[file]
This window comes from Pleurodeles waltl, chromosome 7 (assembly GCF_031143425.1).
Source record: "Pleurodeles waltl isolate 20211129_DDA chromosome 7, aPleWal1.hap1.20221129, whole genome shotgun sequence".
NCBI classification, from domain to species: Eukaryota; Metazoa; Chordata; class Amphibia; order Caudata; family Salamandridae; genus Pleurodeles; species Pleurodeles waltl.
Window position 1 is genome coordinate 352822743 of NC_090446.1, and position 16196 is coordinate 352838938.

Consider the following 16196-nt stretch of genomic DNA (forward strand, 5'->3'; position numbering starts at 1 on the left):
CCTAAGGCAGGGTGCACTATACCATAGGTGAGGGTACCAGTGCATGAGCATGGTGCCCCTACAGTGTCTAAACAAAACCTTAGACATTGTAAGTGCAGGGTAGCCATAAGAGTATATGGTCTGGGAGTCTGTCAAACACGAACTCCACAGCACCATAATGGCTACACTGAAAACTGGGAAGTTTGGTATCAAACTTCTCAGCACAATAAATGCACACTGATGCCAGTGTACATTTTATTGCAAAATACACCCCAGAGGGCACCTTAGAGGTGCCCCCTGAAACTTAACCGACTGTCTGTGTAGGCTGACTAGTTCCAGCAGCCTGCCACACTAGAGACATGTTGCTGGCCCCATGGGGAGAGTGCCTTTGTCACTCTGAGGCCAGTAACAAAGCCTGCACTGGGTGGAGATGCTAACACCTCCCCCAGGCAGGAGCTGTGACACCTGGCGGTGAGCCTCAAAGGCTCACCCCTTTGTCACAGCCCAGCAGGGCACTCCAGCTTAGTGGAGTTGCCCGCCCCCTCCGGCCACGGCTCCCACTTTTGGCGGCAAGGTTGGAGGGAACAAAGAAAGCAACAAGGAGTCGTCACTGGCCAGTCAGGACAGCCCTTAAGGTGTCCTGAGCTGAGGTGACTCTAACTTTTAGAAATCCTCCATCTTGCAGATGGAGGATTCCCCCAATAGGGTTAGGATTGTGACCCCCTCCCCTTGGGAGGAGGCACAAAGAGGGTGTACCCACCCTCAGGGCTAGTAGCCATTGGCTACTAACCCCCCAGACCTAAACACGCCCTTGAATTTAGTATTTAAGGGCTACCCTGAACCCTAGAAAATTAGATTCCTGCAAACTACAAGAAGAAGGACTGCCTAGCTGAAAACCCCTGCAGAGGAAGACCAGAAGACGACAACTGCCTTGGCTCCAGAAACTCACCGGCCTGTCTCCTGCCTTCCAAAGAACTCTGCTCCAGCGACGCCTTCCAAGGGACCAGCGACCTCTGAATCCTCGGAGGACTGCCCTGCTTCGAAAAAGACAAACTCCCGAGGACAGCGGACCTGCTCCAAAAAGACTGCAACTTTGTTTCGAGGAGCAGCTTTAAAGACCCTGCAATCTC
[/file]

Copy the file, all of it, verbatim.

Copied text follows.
This window comes from Pleurodeles waltl, chromosome 7 (assembly GCF_031143425.1).
Source record: "Pleurodeles waltl isolate 20211129_DDA chromosome 7, aPleWal1.hap1.20221129, whole genome shotgun sequence".
NCBI classification, from domain to species: Eukaryota; Metazoa; Chordata; class Amphibia; order Caudata; family Salamandridae; genus Pleurodeles; species Pleurodeles waltl.
Window position 1 is genome coordinate 352822743 of NC_090446.1, and position 16196 is coordinate 352838938.

Consider the following 16196-nt stretch of genomic DNA (forward strand, 5'->3'; position numbering starts at 1 on the left):
CCTAAGGCAGGGTGCACTATACCATAGGTGAGGGTACCAGTGCATGAGCATGGTGCCCCTACAGTGTCTAAACAAAACCTTAGACATTGTAAGTGCAGGGTAGCCATAAGAGTATATGGTCTGGGAGTCTGTCAAACACGAACTCCACAGCACCATAATGGCTACACTGAAAACTGGGAAGTTTGGTATCAAACTTCTCAGCACAATAAATGCACACTGATGCCAGTGTACATTTTATTGCAAAATACACCCCAGAGGGCACCTTAGAGGTGCCCCCTGAAACTTAACCGACTGTCTGTGTAGGCTGACTAGTTCCAGCAGCCTGCCACACTAGAGACATGTTGCTGGCCCCATGGGGAGAGTGCCTTTGTCACTCTGAGGCCAGTAACAAAGCCTGCACTGGGTGGAGATGCTAACACCTCCCCCAGGCAGGAGCTGTGACACCTGGCGGTGAGCCTCAAAGGCTCACCCCTTTGTCACAGCCCAGCAGGGCACTCCAGCTTAGTGGAGTTGCCCGCCCCCTCCGGCCACGGCTCCCACTTTTGGCGGCAAGGTTGGAGGGAACAAAGAAAGCAACAAGGAGTCGTCACTGGCCAGTCAGGACAGCCCTTAAGGTGTCCTGAGCTGAGGTGACTCTAACTTTTAGAAATCCTCCATCTTGCAGATGGAGGATTCCCCCAATAGGGTTAGGATTGTGACCCCCTCCCCTTGGGAGGAGGCACAAAGAGGGTGTACCCACCCTCAGGGCTAGTAGCCATTGGCTACTAACCCCCCAGACCTAAACACGCCCTTGAATTTAGTATTTAAGGGCTACCCTGAACCCTAGAAAATTAGATTCCTGCAAACTACAAGAAGAAGGACTGCCTAGCTGAAAACCCCTGCAGAGGAAGACCAGAAGACGACAACTGCCTTGGCTCCAGAAACTCACCGGCCTGTCTCCTGCCTTCCAAAGAACTCTGCTCCAGCGACGCCTTCCAAGGGACCAGCGACCTCTGAATCCTCGGAGGACTGCCCTGCTTCGAAAAAGACAAACTCCCGAGGACAGCGGACCTGCTCCAAAAAGACTGCAACTTTGTTTCGAGGAGCAGCTTTAAAGACCCTGCAATCTC